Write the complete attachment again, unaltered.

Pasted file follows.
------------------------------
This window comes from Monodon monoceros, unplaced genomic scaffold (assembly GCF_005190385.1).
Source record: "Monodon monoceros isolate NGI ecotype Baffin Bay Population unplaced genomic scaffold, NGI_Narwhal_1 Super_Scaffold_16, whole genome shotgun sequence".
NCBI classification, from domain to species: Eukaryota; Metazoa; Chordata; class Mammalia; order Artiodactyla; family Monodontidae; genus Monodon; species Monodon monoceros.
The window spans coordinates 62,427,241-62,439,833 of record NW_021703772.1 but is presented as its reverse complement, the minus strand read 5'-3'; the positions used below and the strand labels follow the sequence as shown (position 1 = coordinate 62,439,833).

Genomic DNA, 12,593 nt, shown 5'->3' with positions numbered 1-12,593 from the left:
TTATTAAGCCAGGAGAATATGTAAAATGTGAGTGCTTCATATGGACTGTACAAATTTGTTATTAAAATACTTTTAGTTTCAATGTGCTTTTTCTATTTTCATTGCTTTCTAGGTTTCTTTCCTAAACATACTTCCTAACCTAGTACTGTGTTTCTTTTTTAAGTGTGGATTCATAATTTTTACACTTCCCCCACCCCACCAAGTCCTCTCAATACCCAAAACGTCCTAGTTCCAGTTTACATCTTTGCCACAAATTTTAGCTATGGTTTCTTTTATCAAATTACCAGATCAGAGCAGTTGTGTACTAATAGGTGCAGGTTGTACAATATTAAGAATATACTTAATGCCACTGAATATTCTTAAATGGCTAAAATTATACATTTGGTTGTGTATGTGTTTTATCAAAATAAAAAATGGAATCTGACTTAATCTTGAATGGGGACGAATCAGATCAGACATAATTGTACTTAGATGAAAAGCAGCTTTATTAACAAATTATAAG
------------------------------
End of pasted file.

This window comes from Monodon monoceros, unplaced genomic scaffold (assembly GCF_005190385.1).
Source record: "Monodon monoceros isolate NGI ecotype Baffin Bay Population unplaced genomic scaffold, NGI_Narwhal_1 Super_Scaffold_16, whole genome shotgun sequence".
NCBI classification, from domain to species: Eukaryota; Metazoa; Chordata; class Mammalia; order Artiodactyla; family Monodontidae; genus Monodon; species Monodon monoceros.
The window spans coordinates 62,427,241-62,439,833 of record NW_021703772.1 but is presented as its reverse complement, the minus strand read 5'-3'; the positions used below and the strand labels follow the sequence as shown (position 1 = coordinate 62,439,833).

Genomic DNA, 12,593 nt, shown 5'->3' with positions numbered 1-12,593 from the left:
TTATTAAGCCAGGAGAATATGTAAAATGTGAGTGCTTCATATGGACTGTACAAATTTGTTATTAAAATACTTTTAGTTTCAATGTGCTTTTTCTATTTTCATTGCTTTCTAGGTTTCTTTCCTAAACATACTTCCTAACCTAGTACTGTGTTTCTTTTTTAAGTGTGGATTCATAATTTTTACACTTCCCCCACCCCACCAAGTCCTCTCAATACCCAAAACGTCCTAGTTCCAGTTTACATCTTTGCCACAAATTTTAGCTATGGTTTCTTTTATCAAATTACCAGATCAGAGCAGTTGTGTACTAATAGGTGCAGGTTGTACAATATTAAGAATATACTTAATGCCACTGAATATTCTTAAATGGCTAAAATTATACATTTGGTTGTGTATGTGTTTTATCAAAATAAAAAATGGAATCTGACTTAATCTTGAATGGGGACGAATCAGATCAGACATAATTGTACTTAGATGAAAAGCAGCTTTATTAACAAATTATAAG